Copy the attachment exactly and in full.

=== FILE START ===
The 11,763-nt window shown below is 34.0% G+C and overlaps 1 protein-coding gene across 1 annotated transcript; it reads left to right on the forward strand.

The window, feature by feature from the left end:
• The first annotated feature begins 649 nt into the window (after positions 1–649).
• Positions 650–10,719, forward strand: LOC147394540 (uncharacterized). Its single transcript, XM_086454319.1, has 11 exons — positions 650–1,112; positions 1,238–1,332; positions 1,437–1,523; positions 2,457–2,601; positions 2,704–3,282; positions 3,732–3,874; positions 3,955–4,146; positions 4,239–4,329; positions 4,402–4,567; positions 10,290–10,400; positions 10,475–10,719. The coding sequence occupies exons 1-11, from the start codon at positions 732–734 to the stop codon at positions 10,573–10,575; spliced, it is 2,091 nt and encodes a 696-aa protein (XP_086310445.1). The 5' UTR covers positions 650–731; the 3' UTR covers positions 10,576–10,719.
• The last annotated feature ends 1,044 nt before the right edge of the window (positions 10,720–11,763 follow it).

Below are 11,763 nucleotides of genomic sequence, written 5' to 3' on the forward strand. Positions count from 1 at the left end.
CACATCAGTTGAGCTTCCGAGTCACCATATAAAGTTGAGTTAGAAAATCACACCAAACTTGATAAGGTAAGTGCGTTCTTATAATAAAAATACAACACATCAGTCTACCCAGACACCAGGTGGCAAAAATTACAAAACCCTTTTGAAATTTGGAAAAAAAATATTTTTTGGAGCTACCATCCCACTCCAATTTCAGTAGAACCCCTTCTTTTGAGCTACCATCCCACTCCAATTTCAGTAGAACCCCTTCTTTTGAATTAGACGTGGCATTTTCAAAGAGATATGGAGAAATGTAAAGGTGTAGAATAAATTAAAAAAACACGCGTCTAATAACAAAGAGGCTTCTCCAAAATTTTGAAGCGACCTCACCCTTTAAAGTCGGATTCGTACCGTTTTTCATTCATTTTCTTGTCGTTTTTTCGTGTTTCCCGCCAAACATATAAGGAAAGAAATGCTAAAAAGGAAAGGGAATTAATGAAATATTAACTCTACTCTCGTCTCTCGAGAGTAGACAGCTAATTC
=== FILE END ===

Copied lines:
The 11,763-nt window shown below is 34.0% G+C and overlaps 1 protein-coding gene across 1 annotated transcript; it reads left to right on the forward strand.

The window, feature by feature from the left end:
• The first annotated feature begins 649 nt into the window (after positions 1–649).
• Positions 650–10,719, forward strand: LOC147394540 (uncharacterized). Its single transcript, XM_086454319.1, has 11 exons — positions 650–1,112; positions 1,238–1,332; positions 1,437–1,523; positions 2,457–2,601; positions 2,704–3,282; positions 3,732–3,874; positions 3,955–4,146; positions 4,239–4,329; positions 4,402–4,567; positions 10,290–10,400; positions 10,475–10,719. The coding sequence occupies exons 1-11, from the start codon at positions 732–734 to the stop codon at positions 10,573–10,575; spliced, it is 2,091 nt and encodes a 696-aa protein (XP_086310445.1). The 5' UTR covers positions 650–731; the 3' UTR covers positions 10,576–10,719.
• The last annotated feature ends 1,044 nt before the right edge of the window (positions 10,720–11,763 follow it).

Below are 11,763 nucleotides of genomic sequence, written 5' to 3' on the forward strand. Positions count from 1 at the left end.
CACATCAGTTGAGCTTCCGAGTCACCATATAAAGTTGAGTTAGAAAATCACACCAAACTTGATAAGGTAAGTGCGTTCTTATAATAAAAATACAACACATCAGTCTACCCAGACACCAGGTGGCAAAAATTACAAAACCCTTTTGAAATTTGGAAAAAAAATATTTTTTGGAGCTACCATCCCACTCCAATTTCAGTAGAACCCCTTCTTTTGAGCTACCATCCCACTCCAATTTCAGTAGAACCCCTTCTTTTGAATTAGACGTGGCATTTTCAAAGAGATATGGAGAAATGTAAAGGTGTAGAATAAATTAAAAAAACACGCGTCTAATAACAAAGAGGCTTCTCCAAAATTTTGAAGCGACCTCACCCTTTAAAGTCGGATTCGTACCGTTTTTCATTCATTTTCTTGTCGTTTTTTCGTGTTTCCCGCCAAACATATAAGGAAAGAAATGCTAAAAAGGAAAGGGAATTAATGAAATATTAACTCTACTCTCGTCTCTCGAGAGTAGACAGCTAATTC